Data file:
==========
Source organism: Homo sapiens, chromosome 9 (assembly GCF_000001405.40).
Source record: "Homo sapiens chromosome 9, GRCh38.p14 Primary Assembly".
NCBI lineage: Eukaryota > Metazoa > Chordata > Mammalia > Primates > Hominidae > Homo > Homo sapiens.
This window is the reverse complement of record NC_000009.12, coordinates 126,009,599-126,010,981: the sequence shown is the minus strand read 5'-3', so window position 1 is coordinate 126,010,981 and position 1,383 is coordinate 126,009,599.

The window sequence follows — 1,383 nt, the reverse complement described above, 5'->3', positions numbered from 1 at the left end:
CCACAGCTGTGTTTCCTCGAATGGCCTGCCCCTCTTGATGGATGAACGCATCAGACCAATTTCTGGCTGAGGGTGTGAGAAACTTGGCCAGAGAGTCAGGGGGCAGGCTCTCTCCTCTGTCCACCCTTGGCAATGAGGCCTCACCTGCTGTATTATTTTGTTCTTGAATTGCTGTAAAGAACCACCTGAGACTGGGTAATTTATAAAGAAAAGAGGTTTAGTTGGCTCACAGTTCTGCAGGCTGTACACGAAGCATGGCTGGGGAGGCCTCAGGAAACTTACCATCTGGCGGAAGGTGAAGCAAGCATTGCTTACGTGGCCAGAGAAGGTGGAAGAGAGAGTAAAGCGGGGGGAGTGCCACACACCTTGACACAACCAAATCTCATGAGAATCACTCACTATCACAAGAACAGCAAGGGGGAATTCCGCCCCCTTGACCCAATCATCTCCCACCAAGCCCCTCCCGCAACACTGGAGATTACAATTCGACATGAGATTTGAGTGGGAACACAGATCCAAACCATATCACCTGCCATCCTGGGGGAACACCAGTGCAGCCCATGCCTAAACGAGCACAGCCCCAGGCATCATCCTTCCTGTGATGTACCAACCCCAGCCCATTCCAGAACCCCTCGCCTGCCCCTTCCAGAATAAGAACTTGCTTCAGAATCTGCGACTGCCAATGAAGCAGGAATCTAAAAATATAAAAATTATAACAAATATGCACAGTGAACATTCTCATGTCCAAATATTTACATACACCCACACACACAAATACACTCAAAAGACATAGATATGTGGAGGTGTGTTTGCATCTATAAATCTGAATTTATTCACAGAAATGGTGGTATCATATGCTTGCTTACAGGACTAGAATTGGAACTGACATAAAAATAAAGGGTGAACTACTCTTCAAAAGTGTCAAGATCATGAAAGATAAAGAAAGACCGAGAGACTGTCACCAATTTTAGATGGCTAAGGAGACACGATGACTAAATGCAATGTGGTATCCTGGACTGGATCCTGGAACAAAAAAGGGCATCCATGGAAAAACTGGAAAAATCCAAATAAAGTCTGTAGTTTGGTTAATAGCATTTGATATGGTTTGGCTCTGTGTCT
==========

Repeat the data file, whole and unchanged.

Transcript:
Source organism: Homo sapiens, chromosome 9 (assembly GCF_000001405.40).
Source record: "Homo sapiens chromosome 9, GRCh38.p14 Primary Assembly".
NCBI lineage: Eukaryota > Metazoa > Chordata > Mammalia > Primates > Hominidae > Homo > Homo sapiens.
This window is the reverse complement of record NC_000009.12, coordinates 126,009,599-126,010,981: the sequence shown is the minus strand read 5'-3', so window position 1 is coordinate 126,010,981 and position 1,383 is coordinate 126,009,599.

The window sequence follows — 1,383 nt, the reverse complement described above, 5'->3', positions numbered from 1 at the left end:
CCACAGCTGTGTTTCCTCGAATGGCCTGCCCCTCTTGATGGATGAACGCATCAGACCAATTTCTGGCTGAGGGTGTGAGAAACTTGGCCAGAGAGTCAGGGGGCAGGCTCTCTCCTCTGTCCACCCTTGGCAATGAGGCCTCACCTGCTGTATTATTTTGTTCTTGAATTGCTGTAAAGAACCACCTGAGACTGGGTAATTTATAAAGAAAAGAGGTTTAGTTGGCTCACAGTTCTGCAGGCTGTACACGAAGCATGGCTGGGGAGGCCTCAGGAAACTTACCATCTGGCGGAAGGTGAAGCAAGCATTGCTTACGTGGCCAGAGAAGGTGGAAGAGAGAGTAAAGCGGGGGGAGTGCCACACACCTTGACACAACCAAATCTCATGAGAATCACTCACTATCACAAGAACAGCAAGGGGGAATTCCGCCCCCTTGACCCAATCATCTCCCACCAAGCCCCTCCCGCAACACTGGAGATTACAATTCGACATGAGATTTGAGTGGGAACACAGATCCAAACCATATCACCTGCCATCCTGGGGGAACACCAGTGCAGCCCATGCCTAAACGAGCACAGCCCCAGGCATCATCCTTCCTGTGATGTACCAACCCCAGCCCATTCCAGAACCCCTCGCCTGCCCCTTCCAGAATAAGAACTTGCTTCAGAATCTGCGACTGCCAATGAAGCAGGAATCTAAAAATATAAAAATTATAACAAATATGCACAGTGAACATTCTCATGTCCAAATATTTACATACACCCACACACACAAATACACTCAAAAGACATAGATATGTGGAGGTGTGTTTGCATCTATAAATCTGAATTTATTCACAGAAATGGTGGTATCATATGCTTGCTTACAGGACTAGAATTGGAACTGACATAAAAATAAAGGGTGAACTACTCTTCAAAAGTGTCAAGATCATGAAAGATAAAGAAAGACCGAGAGACTGTCACCAATTTTAGATGGCTAAGGAGACACGATGACTAAATGCAATGTGGTATCCTGGACTGGATCCTGGAACAAAAAAGGGCATCCATGGAAAAACTGGAAAAATCCAAATAAAGTCTGTAGTTTGGTTAATAGCATTTGATATGGTTTGGCTCTGTGTCT